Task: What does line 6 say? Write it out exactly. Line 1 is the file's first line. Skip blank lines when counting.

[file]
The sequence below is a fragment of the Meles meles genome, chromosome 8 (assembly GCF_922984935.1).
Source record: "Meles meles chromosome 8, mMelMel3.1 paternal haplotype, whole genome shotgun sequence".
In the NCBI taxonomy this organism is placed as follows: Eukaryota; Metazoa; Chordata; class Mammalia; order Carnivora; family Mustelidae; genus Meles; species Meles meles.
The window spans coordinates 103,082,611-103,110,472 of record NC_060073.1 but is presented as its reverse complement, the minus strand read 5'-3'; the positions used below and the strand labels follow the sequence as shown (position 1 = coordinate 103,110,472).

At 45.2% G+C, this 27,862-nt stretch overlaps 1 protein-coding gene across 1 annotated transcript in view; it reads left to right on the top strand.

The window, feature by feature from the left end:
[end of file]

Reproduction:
The window, feature by feature from the left end: